What happens when a regulator takes action against you?

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Although there are general principles which are applicable to all regulators, each regulator has their own set of procedural rules. It is therefore important to take advice as soon as possible if any concerns are raised about your fitness to practice. The following sets out advice in respect of SSSC cases.

If your regulator brings a case against you

If the SSSC decides to bring a case against you, you will first be served with documents outlining the charges against you and the evidence which the SSSC believes supports its case. You may be expected to respond to these charges in writing although there is no obligation to do so. Particularly where the charges may relate to criminal behaviour, you should be careful what you say to the SSSC.    

If the SSSC wishes to bring a case against you, you should:

  • Keep to the case timetable as much as possible. You will be informed of a timetable and a date for the hearing.  It is important that you do everything possible to keep to this timetable.  If you are unable to keep to this timetable, you should notify the SSSC immediately, and outline your reasons why.  The SSSC will expect proceedings to take priority over all other professional or social engagements. However in cases of bereavement, medical treatment or another court appearance, the SSSC may agree to amend the timetable. If you do not keep to the timetable then the SSSC may argue that you have failed to cooperate with their investigation. This is something you have a professional obligation to do.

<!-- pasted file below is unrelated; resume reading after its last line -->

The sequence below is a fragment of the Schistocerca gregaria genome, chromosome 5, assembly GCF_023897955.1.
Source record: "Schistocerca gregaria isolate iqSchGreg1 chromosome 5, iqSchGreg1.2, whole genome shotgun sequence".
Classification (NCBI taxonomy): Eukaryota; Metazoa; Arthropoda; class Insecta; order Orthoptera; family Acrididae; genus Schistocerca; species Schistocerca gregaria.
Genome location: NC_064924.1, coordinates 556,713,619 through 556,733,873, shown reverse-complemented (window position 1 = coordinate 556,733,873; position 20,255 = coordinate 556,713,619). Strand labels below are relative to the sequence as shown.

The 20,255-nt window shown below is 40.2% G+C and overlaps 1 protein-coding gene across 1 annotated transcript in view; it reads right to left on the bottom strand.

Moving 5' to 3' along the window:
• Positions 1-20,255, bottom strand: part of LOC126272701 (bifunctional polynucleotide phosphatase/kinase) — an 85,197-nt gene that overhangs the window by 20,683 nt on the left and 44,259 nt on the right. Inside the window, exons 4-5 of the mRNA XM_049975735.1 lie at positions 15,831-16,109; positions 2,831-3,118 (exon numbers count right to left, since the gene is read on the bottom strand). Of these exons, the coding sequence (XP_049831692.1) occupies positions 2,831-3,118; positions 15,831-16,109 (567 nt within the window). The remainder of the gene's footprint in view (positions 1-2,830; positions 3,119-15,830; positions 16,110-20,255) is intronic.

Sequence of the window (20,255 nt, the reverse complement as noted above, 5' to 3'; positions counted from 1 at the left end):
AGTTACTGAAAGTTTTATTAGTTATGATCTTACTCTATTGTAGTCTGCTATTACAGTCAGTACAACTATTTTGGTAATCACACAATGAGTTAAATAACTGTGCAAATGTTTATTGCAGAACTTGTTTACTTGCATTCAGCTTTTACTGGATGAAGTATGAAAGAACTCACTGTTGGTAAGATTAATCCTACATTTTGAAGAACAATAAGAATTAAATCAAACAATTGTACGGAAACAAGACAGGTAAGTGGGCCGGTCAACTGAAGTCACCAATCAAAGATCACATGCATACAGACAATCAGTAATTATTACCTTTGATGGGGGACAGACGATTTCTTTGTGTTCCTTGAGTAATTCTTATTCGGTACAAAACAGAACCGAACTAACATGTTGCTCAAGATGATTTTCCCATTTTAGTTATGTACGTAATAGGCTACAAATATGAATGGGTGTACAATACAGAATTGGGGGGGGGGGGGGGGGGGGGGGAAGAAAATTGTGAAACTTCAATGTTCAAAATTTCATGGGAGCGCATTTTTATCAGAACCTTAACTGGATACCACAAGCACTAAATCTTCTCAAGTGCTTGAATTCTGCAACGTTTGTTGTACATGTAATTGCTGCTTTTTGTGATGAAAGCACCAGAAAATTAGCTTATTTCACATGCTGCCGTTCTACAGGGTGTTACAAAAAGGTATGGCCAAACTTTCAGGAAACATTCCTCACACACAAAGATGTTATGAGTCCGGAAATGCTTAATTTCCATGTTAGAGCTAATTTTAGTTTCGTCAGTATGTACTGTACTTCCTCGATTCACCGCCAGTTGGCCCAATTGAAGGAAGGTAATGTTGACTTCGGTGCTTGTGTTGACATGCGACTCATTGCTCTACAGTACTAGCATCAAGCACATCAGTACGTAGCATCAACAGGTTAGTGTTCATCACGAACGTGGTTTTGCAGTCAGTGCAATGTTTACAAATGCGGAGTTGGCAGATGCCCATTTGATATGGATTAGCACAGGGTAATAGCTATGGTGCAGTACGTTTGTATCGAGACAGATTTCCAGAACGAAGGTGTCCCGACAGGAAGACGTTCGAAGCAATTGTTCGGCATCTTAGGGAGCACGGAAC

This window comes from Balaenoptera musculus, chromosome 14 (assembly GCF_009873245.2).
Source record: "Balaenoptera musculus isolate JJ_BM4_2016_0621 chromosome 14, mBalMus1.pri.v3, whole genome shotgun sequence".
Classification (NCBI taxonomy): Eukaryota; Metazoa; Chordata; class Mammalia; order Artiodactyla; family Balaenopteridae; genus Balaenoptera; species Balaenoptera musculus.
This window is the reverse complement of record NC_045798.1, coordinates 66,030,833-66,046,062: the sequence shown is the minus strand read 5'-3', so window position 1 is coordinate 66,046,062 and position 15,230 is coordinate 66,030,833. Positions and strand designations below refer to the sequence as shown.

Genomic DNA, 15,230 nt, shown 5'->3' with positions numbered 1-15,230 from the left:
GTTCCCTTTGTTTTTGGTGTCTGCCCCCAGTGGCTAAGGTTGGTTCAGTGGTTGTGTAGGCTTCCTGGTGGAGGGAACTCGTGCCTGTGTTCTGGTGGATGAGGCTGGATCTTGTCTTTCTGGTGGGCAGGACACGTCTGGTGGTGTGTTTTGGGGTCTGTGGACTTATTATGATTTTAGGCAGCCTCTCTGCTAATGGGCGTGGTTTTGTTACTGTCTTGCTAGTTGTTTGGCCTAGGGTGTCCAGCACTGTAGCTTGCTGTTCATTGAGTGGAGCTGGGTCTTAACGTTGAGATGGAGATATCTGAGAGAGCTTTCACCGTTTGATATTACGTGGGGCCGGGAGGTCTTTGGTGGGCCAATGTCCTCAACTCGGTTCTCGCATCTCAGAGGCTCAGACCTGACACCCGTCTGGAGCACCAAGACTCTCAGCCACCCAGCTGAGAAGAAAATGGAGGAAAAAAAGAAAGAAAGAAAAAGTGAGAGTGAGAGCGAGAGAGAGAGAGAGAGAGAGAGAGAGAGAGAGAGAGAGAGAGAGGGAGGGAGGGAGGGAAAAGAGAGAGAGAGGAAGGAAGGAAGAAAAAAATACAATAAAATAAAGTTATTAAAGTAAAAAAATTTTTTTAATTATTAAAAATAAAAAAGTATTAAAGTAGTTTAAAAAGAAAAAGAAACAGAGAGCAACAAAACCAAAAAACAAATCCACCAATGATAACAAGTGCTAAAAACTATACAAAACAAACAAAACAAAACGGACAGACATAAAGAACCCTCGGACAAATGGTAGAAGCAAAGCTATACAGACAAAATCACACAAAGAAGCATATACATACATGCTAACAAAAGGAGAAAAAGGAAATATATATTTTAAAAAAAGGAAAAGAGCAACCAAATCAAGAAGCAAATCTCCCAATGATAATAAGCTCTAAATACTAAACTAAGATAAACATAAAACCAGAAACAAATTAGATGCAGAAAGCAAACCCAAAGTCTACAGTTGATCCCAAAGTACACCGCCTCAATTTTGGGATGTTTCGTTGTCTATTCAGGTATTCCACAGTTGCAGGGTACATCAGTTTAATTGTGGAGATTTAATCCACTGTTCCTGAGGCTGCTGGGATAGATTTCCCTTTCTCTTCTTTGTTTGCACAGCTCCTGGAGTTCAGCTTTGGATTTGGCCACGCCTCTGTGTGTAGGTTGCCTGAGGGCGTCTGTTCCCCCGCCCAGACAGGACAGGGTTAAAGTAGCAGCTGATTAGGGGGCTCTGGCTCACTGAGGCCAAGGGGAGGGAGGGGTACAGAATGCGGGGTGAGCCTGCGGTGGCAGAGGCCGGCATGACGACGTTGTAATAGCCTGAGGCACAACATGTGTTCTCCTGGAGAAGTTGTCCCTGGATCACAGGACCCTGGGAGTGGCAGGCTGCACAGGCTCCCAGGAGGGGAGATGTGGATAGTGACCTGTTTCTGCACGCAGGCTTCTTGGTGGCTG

• Gather information to support your case. You will be expected to notify the SSSC of:

      • the names and addresses of witnesses you wish to call at the hearing. You should not expect to be able to call someone who is not on that list.   If anyone refuses to give evidence on your behalf then you can ask the SSSC to write to them on your behalf to ask them to attend.

      • the nature of your defence (i.e. whether you accept or deny each of the charges).

      • whether the SSSC has information that could help your defence. If so, you should request it immediately, otherwise it may be too late to do so.  While there may be legal reasons for the SSSC being unable to provide some information, you are normally entitled to receive copies all the information they hold.

You will be asked to attend a pre-trial case management hearing which will deal with timetabling, disclosure of documents, admissibility of evidence and challenges to the validity of a charge.  You should have legal representation at such a meeting and at all future hearings.

Do you need to speak to a regulatory solicitor?

Thompsons Solicitors is the leading firm of regulatory lawyers in Scotland.  We have a dedicated team of employment lawyers who are experts in helping clients who have had their fitness to practice questioned.   Our specialist regulatory  lawyers will give you a free telephone consultation to discuss your case.  Talk to Thompsons today by calling 0800 0891 331 and talk things over with one of our experts.

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